Battleground

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Battleground (1949)

Directed by William A. Wellman

Written by Robert Pirosh

Starring: Van Johnson, John Hodiak, Ricardo Montalban, James Whitmore, George Murphy

The true story of one squad from the 101st Airborne Division and their harrowing experiences during the Battle of the Bulge.

This film is considered the first major motion picture about World War II following the end of the war. The legendary William A. Wellman (The Ox-Bow Incident) directed the movie. The script was written by Robert Pirosh (I Married a Witch), who based some of the story on his own experiences in the Battle of the Bulge. (He was not a member of the 101st Airborne.) The cast of this movie includes Van Johnson (The Caine Mutiny), John Hodiak (Lifeboat), Ricardo Montalban (Star Trek II: The Wrath of Khan), James Whitmore (The Shawshank Redemption), and George Murphy (This Is The Army). A number of veterans from the 101st Airborne Division were also hired to train the actors and work as extras in the movie. This movie would win over the critics and audiences on the way to six Oscar nominations, including Best Picture and Best Director.

The true story behind the Battle of the Bulge is intense and inspiring. The writing does a great job of introducing us to a company of men with unique and often conflicting personalities. Their interactions are honest and realistic, just like their relationships with one another. The dialogue reflects not just their views, but also their backgrounds. It also avoids any long speeches on patriotism or the nobility of sacrifice. Instead, this is a story about real men who are allowed to be scared and even disenchanted at times. They have moments of bravery, but they’re not men seeking glory. In the end, some of them experience personal growth, and some remain the same. (Much like real life.) While the end of the story is already known, there’s something special about the men on the screen. It’s hard to imagine how the audiences of the day must have felt seeing this, but it’s a story that holds up almost 70 years later. For his work, Robert Pirosh would win an Academy Award for Best Writing, Story and Screenplay.

Once in a while it’s really hard to find the star in a movie. Sometimes it’s the story, sometimes it’s the cast. This time I think it was both. Throughout the movie there are so many powerful moments from each of the central cast members. The actors weren’t afraid to push the emotion of the story. They also created chemistry with one another. These bonds are one of the great aspects of this movie.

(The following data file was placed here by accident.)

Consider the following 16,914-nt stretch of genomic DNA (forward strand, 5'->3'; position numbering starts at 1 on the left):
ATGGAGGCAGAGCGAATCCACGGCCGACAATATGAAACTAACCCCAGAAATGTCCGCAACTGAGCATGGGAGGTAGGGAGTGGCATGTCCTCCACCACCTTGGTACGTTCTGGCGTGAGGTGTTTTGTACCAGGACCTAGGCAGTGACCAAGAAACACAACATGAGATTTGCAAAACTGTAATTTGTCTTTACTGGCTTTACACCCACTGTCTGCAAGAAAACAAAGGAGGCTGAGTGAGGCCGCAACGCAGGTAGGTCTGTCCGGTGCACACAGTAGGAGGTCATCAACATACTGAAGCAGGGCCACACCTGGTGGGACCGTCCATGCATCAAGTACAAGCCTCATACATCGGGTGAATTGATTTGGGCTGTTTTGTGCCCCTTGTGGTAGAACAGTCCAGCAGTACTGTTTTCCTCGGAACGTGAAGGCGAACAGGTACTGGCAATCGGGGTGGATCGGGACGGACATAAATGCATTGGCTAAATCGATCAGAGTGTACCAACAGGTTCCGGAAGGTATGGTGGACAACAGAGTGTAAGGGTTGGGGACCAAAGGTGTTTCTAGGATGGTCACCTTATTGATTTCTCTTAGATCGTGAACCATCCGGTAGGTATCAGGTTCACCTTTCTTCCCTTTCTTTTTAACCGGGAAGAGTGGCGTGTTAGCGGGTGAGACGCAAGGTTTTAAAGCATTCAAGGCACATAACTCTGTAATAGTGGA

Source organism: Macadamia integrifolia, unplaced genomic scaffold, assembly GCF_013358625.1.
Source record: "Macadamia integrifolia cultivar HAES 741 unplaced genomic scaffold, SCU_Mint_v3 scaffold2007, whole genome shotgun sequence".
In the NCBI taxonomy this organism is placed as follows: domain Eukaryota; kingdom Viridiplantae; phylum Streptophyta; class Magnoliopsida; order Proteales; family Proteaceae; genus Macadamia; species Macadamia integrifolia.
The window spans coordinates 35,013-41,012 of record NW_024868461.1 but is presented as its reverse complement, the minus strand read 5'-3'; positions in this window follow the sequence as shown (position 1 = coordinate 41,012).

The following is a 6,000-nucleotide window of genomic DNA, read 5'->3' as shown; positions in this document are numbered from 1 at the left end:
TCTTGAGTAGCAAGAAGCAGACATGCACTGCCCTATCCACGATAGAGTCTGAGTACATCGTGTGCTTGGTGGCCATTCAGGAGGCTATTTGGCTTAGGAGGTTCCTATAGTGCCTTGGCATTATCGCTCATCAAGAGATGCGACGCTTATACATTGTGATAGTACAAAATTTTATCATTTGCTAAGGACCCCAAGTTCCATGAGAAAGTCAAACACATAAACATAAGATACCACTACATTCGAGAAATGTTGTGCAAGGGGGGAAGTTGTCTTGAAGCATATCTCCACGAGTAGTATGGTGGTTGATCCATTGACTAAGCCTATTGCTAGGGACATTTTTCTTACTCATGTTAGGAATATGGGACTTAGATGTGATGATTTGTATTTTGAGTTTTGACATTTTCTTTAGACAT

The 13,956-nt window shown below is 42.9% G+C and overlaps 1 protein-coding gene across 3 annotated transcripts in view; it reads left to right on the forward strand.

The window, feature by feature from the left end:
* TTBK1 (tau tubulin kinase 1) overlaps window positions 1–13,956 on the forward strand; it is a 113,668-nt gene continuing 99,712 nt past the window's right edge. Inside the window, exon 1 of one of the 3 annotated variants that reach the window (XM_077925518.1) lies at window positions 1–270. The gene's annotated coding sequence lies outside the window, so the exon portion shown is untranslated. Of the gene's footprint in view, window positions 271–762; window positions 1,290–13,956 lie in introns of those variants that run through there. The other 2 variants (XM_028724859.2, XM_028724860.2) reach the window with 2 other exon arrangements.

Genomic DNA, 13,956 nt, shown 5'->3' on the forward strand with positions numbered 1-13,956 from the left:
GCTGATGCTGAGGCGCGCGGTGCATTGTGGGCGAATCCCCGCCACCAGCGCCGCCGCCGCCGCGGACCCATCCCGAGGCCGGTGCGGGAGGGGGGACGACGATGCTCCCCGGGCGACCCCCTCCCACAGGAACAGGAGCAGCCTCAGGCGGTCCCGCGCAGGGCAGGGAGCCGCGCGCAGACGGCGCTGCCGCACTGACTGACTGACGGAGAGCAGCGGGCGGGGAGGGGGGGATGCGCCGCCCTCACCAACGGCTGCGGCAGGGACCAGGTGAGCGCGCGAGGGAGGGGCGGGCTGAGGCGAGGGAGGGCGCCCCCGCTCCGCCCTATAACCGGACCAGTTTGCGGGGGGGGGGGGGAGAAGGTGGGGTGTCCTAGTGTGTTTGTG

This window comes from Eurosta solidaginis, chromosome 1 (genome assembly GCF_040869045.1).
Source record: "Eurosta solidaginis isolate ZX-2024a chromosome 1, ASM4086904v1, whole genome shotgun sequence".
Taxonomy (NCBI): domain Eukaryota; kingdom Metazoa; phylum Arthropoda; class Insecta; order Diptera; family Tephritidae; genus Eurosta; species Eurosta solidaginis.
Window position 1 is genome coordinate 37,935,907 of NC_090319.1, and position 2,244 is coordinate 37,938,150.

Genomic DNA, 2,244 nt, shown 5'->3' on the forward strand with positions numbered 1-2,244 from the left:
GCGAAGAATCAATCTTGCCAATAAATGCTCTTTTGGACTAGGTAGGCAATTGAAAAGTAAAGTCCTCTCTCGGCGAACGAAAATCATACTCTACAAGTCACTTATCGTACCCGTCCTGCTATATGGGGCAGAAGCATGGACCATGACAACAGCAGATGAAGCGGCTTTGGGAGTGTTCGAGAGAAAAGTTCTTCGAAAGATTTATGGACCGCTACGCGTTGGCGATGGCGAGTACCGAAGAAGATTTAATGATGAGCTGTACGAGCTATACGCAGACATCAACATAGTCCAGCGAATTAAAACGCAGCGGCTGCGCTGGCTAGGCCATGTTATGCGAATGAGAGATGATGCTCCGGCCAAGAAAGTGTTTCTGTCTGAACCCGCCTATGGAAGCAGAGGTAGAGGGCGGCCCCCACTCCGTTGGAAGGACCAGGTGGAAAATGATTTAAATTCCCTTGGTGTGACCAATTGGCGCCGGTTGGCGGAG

In many ways the performances set the bar for films like Saving Private Ryan and the mini-series Band of Brothers. This isn’t just because of the similarity of the subject matter, but because of the imperfect relationships developed by the actors. The cast also did a great job bringing the military training they received to the big screen. Their ability to handle the drama and the action help to make this one a well-rounded experience. James Whitmore gave one of the many great performances in this one, and it earned him an Oscar nomination for Best Supporting Actor.

The production work on this film included incredible re-creations of battles and famous locations. Much of the movie was shot in Washington state, Oregon, and California. The shooting actually finished 20 days ahead of schedule thanks to an innovative process where film was processed the same day, edited, and able to be viewed within a few days. (The normal process at the time was much longer.) The editing helps to keep this one moving at a good pace, but it also allows for the right moments to linger. The camera work also does a great job capturing the action. Battleground would take home the award for Best Cinematography (B&W). It was also nominated for Best Film Editing.

This movie was made under a fake title because the heads at RKO didn’t want anyone to know the subject matter. When they abandoned the project it was picked up by MGM (despite objections from Louis B. Mayer). It went on to be the highest grossing film of 1949 for MGM, and their highest earner in five years.

After all these years, this is still a war movie that deserves to be seen. The story is wonderful, and the performances do it justice. Fans of war movies need to see this one. I would also suggest this one to fans of the stars. I give this one 5 out of 5 stars.

Rating: Approved

Running Time: 118 Minutes

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